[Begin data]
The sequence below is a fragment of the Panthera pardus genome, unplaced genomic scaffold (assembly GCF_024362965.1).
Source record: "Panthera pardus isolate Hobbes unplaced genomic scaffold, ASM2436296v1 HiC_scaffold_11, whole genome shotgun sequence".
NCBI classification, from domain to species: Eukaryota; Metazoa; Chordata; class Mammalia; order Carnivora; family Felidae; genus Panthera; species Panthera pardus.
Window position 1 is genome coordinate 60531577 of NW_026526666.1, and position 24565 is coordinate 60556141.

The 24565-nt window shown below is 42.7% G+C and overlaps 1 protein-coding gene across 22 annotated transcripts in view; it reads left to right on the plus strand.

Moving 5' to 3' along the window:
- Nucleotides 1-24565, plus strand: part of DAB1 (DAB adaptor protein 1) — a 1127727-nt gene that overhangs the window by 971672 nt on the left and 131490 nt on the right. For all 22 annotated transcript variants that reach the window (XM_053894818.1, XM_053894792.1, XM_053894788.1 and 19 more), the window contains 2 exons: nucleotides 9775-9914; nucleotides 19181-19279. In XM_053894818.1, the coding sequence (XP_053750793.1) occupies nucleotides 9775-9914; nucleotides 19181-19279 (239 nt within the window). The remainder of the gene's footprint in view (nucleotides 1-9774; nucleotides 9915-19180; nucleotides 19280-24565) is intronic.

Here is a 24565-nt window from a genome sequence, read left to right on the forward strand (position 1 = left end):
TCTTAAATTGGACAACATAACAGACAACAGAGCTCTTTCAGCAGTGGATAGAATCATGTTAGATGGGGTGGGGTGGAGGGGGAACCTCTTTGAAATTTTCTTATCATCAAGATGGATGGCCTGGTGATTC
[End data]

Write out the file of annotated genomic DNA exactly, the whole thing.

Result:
The sequence below is a fragment of the Panthera pardus genome, unplaced genomic scaffold (assembly GCF_024362965.1).
Source record: "Panthera pardus isolate Hobbes unplaced genomic scaffold, ASM2436296v1 HiC_scaffold_11, whole genome shotgun sequence".
NCBI classification, from domain to species: Eukaryota; Metazoa; Chordata; class Mammalia; order Carnivora; family Felidae; genus Panthera; species Panthera pardus.
Window position 1 is genome coordinate 60531577 of NW_026526666.1, and position 24565 is coordinate 60556141.

The 24565-nt window shown below is 42.7% G+C and overlaps 1 protein-coding gene across 22 annotated transcripts in view; it reads left to right on the plus strand.

Moving 5' to 3' along the window:
- Nucleotides 1-24565, plus strand: part of DAB1 (DAB adaptor protein 1) — a 1127727-nt gene that overhangs the window by 971672 nt on the left and 131490 nt on the right. For all 22 annotated transcript variants that reach the window (XM_053894818.1, XM_053894792.1, XM_053894788.1 and 19 more), the window contains 2 exons: nucleotides 9775-9914; nucleotides 19181-19279. In XM_053894818.1, the coding sequence (XP_053750793.1) occupies nucleotides 9775-9914; nucleotides 19181-19279 (239 nt within the window). The remainder of the gene's footprint in view (nucleotides 1-9774; nucleotides 9915-19180; nucleotides 19280-24565) is intronic.

Here is a 24565-nt window from a genome sequence, read left to right on the forward strand (position 1 = left end):
TCTTAAATTGGACAACATAACAGACAACAGAGCTCTTTCAGCAGTGGATAGAATCATGTTAGATGGGGTGGGGTGGAGGGGGAACCTCTTTGAAATTTTCTTATCATCAAGATGGATGGCCTGGTGATTC